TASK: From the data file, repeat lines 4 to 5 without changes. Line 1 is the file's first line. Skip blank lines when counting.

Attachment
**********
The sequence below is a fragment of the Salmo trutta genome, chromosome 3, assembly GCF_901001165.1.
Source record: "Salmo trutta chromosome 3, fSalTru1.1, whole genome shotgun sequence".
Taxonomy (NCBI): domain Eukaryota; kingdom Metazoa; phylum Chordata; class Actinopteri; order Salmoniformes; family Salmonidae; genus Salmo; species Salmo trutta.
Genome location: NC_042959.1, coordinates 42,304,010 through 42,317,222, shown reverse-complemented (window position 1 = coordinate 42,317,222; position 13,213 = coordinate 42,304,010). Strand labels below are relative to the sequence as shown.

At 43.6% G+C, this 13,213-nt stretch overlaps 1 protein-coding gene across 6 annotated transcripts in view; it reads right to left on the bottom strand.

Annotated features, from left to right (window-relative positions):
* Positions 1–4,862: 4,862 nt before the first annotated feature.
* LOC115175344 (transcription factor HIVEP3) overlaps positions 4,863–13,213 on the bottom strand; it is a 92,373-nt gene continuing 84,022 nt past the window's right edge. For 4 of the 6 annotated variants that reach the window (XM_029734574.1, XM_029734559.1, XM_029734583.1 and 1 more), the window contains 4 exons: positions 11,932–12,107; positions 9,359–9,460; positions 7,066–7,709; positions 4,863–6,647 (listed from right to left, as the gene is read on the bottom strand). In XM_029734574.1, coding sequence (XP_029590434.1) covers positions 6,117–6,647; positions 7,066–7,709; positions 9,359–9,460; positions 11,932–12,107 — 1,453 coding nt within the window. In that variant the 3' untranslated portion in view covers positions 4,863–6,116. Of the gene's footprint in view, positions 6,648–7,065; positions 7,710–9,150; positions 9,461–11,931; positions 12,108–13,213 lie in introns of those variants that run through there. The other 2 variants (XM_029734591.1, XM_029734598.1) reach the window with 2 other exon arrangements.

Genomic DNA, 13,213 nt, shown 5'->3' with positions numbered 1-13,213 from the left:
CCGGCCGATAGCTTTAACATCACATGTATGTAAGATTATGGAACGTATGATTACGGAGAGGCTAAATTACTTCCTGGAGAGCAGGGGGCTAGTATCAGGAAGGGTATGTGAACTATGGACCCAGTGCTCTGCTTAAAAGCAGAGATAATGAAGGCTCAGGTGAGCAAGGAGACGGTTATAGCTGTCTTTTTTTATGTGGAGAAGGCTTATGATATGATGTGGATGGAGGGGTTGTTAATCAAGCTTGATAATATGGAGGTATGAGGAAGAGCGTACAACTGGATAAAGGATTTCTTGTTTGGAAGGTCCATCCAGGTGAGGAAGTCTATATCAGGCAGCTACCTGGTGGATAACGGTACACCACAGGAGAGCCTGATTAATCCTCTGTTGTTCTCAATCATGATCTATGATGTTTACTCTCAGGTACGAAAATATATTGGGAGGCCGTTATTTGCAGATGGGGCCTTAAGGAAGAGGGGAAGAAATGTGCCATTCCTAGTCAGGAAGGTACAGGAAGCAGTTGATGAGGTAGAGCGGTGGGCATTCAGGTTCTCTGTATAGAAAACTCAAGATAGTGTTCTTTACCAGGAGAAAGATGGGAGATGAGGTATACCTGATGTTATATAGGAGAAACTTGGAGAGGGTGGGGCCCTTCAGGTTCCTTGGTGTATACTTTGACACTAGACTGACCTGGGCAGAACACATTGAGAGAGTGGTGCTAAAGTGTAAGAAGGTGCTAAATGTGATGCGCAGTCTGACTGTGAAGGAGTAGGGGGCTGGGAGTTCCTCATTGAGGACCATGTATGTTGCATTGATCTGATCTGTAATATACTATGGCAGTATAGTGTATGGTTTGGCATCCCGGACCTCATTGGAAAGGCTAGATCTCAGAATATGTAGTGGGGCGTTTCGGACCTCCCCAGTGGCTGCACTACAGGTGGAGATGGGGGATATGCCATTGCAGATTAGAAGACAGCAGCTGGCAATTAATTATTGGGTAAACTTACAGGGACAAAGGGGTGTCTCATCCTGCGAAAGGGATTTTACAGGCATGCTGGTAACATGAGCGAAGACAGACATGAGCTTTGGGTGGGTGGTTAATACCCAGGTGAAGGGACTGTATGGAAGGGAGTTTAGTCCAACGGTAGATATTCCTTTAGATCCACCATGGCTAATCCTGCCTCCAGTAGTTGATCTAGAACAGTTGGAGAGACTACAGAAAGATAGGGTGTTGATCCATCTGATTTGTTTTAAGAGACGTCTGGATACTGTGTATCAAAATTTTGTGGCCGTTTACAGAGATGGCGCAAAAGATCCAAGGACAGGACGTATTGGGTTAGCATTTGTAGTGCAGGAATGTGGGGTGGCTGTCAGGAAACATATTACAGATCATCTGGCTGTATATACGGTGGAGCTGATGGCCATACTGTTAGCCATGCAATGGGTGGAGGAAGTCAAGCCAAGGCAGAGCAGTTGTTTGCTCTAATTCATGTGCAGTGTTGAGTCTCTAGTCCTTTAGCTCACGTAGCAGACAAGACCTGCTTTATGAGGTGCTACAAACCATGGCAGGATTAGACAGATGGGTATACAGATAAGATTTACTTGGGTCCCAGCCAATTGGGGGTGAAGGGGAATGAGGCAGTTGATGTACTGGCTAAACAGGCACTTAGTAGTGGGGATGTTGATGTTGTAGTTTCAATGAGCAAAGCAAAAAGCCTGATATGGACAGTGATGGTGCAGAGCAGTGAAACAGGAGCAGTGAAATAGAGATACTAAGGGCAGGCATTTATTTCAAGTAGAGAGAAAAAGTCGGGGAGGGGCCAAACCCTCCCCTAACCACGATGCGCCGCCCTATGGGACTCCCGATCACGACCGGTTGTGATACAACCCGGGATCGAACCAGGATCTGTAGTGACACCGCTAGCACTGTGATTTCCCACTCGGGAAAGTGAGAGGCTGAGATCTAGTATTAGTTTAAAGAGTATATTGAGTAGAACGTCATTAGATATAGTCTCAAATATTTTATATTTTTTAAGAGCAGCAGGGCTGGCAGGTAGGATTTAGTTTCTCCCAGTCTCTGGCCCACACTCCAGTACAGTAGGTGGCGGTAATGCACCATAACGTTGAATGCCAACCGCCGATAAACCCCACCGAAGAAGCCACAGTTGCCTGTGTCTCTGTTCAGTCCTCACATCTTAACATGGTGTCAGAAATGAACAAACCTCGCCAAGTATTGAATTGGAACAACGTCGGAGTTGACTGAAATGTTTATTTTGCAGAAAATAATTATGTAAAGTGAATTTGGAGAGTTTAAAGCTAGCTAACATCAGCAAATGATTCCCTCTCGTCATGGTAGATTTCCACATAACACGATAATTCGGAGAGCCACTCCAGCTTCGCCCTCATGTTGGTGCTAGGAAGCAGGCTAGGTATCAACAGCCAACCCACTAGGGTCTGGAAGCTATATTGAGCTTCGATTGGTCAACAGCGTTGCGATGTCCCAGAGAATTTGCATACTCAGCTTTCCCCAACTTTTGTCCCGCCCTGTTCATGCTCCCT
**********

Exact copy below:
Genome location: NC_042959.1, coordinates 42,304,010 through 42,317,222, shown reverse-complemented (window position 1 = coordinate 42,317,222; position 13,213 = coordinate 42,304,010). Strand labels below are relative to the sequence as shown.

At 43.6% G+C, this 13,213-nt stretch overlaps 1 protein-coding gene across 6 annotated transcripts in view; it reads right to left on the bottom strand.